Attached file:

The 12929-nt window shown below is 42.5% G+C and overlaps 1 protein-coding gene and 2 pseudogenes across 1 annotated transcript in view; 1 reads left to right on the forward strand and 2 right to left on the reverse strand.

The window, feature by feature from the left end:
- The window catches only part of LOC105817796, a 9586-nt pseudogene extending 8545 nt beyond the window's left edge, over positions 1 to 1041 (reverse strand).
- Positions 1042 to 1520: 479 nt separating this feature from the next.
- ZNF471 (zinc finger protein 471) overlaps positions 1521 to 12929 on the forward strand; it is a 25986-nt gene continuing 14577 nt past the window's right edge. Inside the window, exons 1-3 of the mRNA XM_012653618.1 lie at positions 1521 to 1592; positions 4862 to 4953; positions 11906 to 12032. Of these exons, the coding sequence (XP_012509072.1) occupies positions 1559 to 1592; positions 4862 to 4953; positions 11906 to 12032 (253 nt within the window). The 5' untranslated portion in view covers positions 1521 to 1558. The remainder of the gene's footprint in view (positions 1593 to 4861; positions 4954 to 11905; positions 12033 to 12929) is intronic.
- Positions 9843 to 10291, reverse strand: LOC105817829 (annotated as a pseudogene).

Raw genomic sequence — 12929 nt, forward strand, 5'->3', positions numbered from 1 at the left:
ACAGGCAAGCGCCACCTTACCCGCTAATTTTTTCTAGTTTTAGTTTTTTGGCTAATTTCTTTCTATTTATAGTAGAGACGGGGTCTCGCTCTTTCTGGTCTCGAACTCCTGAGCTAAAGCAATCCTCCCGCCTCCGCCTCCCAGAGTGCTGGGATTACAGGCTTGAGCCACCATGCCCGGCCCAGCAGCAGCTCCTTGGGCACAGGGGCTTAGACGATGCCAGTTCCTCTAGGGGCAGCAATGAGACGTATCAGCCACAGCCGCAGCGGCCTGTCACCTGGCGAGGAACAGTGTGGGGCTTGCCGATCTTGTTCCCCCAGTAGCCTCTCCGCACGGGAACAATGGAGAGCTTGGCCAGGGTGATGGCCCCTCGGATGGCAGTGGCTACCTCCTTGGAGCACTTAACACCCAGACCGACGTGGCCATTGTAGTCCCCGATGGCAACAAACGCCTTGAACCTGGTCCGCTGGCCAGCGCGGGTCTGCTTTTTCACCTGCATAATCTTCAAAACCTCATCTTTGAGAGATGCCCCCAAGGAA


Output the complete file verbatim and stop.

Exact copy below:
The 12929-nt window shown below is 42.5% G+C and overlaps 1 protein-coding gene and 2 pseudogenes across 1 annotated transcript in view; 1 reads left to right on the forward strand and 2 right to left on the reverse strand.

The window, feature by feature from the left end:
- The window catches only part of LOC105817796, a 9586-nt pseudogene extending 8545 nt beyond the window's left edge, over positions 1 to 1041 (reverse strand).
- Positions 1042 to 1520: 479 nt separating this feature from the next.
- ZNF471 (zinc finger protein 471) overlaps positions 1521 to 12929 on the forward strand; it is a 25986-nt gene continuing 14577 nt past the window's right edge. Inside the window, exons 1-3 of the mRNA XM_012653618.1 lie at positions 1521 to 1592; positions 4862 to 4953; positions 11906 to 12032. Of these exons, the coding sequence (XP_012509072.1) occupies positions 1559 to 1592; positions 4862 to 4953; positions 11906 to 12032 (253 nt within the window). The 5' untranslated portion in view covers positions 1521 to 1558. The remainder of the gene's footprint in view (positions 1593 to 4861; positions 4954 to 11905; positions 12033 to 12929) is intronic.
- Positions 9843 to 10291, reverse strand: LOC105817829 (annotated as a pseudogene).

Raw genomic sequence — 12929 nt, forward strand, 5'->3', positions numbered from 1 at the left:
ACAGGCAAGCGCCACCTTACCCGCTAATTTTTTCTAGTTTTAGTTTTTTGGCTAATTTCTTTCTATTTATAGTAGAGACGGGGTCTCGCTCTTTCTGGTCTCGAACTCCTGAGCTAAAGCAATCCTCCCGCCTCCGCCTCCCAGAGTGCTGGGATTACAGGCTTGAGCCACCATGCCCGGCCCAGCAGCAGCTCCTTGGGCACAGGGGCTTAGACGATGCCAGTTCCTCTAGGGGCAGCAATGAGACGTATCAGCCACAGCCGCAGCGGCCTGTCACCTGGCGAGGAACAGTGTGGGGCTTGCCGATCTTGTTCCCCCAGTAGCCTCTCCGCACGGGAACAATGGAGAGCTTGGCCAGGGTGATGGCCCCTCGGATGGCAGTGGCTACCTCCTTGGAGCACTTAACACCCAGACCGACGTGGCCATTGTAGTCCCCGATGGCAACAAACGCCTTGAACCTGGTCCGCTGGCCAGCGCGGGTCTGCTTTTTCACCTGCATAATCTTCAAAACCTCATCTTTGAGAGATGCCCCCAAGGAA